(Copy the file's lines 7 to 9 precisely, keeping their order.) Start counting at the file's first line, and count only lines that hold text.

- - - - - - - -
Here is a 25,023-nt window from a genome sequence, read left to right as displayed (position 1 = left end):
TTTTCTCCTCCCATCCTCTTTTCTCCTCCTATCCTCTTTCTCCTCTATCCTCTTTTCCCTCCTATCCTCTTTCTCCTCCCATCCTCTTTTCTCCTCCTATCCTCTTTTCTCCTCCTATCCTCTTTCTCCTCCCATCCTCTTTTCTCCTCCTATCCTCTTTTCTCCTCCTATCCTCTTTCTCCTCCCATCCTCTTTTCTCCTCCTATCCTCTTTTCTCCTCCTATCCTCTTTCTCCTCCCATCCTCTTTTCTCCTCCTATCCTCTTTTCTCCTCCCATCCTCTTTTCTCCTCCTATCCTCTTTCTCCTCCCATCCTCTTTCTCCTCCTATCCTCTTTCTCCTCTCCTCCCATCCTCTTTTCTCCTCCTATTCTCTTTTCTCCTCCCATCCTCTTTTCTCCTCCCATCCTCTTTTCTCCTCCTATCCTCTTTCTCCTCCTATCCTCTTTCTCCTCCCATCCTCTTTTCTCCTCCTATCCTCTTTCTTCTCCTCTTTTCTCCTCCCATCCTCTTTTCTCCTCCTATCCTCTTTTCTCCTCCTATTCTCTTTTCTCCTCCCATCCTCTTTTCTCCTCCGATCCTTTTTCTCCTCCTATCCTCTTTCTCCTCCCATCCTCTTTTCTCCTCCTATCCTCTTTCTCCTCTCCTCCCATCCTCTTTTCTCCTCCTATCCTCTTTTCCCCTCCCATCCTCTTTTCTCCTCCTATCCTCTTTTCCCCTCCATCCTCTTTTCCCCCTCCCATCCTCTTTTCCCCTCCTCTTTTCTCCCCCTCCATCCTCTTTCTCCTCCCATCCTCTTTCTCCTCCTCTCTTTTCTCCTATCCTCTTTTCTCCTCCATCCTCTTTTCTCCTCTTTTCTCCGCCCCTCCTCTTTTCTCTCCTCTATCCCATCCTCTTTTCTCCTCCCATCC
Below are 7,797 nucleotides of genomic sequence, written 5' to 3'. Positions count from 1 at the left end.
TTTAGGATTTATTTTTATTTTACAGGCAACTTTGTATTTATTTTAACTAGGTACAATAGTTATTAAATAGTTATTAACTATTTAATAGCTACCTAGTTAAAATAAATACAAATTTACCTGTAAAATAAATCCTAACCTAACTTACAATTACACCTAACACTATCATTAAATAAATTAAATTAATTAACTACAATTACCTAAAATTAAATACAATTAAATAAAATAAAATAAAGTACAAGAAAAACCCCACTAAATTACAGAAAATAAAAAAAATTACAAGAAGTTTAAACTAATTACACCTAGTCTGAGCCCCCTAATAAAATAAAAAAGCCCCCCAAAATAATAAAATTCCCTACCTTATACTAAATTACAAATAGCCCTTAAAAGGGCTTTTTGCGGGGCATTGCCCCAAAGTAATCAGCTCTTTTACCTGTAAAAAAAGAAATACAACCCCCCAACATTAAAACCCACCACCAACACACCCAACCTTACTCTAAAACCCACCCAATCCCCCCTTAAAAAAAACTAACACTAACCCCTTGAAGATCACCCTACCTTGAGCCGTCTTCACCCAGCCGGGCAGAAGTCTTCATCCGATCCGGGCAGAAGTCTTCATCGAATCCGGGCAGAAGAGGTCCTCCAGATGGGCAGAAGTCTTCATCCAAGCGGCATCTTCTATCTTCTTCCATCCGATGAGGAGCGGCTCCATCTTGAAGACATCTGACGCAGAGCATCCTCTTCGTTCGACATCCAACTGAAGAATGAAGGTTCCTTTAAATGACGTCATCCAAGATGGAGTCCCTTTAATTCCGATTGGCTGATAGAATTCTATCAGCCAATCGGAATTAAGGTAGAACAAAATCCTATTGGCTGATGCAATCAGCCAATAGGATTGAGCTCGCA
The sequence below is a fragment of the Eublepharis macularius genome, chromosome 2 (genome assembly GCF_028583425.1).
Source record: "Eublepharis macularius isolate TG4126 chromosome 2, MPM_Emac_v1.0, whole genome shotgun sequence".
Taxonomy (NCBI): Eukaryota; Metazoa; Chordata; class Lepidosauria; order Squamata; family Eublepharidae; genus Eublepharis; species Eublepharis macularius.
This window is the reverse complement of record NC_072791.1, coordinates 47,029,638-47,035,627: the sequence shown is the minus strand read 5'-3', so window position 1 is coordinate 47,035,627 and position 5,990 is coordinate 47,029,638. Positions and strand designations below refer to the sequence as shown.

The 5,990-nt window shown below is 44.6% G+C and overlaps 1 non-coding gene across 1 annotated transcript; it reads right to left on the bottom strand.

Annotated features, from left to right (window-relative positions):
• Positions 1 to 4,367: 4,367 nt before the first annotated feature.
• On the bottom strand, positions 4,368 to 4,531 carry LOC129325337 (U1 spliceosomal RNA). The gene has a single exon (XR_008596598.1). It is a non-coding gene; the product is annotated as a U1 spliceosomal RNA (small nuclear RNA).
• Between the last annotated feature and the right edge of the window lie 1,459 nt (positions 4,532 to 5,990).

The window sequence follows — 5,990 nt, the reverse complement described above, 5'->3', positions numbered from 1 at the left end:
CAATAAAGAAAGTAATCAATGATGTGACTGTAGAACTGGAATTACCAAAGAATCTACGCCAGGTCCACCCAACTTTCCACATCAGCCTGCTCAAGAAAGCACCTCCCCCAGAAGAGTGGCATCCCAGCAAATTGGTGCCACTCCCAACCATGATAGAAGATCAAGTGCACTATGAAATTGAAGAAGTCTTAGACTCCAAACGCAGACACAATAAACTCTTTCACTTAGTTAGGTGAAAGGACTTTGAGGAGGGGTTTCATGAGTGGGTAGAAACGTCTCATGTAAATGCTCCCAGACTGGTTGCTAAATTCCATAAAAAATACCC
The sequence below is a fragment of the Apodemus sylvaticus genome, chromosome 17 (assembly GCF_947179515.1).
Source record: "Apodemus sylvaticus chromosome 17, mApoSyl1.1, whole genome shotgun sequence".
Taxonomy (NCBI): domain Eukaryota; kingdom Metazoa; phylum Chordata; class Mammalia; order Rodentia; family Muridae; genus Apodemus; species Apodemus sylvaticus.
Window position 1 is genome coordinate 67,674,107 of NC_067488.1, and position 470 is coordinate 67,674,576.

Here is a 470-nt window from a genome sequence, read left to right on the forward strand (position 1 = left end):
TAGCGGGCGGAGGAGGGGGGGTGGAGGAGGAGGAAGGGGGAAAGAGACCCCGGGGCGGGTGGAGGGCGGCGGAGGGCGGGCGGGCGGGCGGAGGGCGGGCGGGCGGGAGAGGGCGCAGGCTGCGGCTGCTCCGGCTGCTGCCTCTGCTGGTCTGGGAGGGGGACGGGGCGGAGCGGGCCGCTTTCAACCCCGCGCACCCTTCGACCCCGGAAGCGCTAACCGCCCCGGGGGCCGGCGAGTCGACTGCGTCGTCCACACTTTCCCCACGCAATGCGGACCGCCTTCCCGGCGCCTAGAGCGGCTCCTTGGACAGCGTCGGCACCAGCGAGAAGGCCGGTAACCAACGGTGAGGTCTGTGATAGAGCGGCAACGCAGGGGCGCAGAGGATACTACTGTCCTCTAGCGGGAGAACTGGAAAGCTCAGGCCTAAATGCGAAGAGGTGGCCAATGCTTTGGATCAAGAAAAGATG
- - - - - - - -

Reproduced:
Taxonomy (NCBI): Eukaryota; Metazoa; Chordata; class Lepidosauria; order Squamata; family Eublepharidae; genus Eublepharis; species Eublepharis macularius.
This window is the reverse complement of record NC_072791.1, coordinates 47,029,638-47,035,627: the sequence shown is the minus strand read 5'-3', so window position 1 is coordinate 47,035,627 and position 5,990 is coordinate 47,029,638. Positions and strand designations below refer to the sequence as shown.

The 5,990-nt window shown below is 44.6% G+C and overlaps 1 non-coding gene across 1 annotated transcript; it reads right to left on the bottom strand.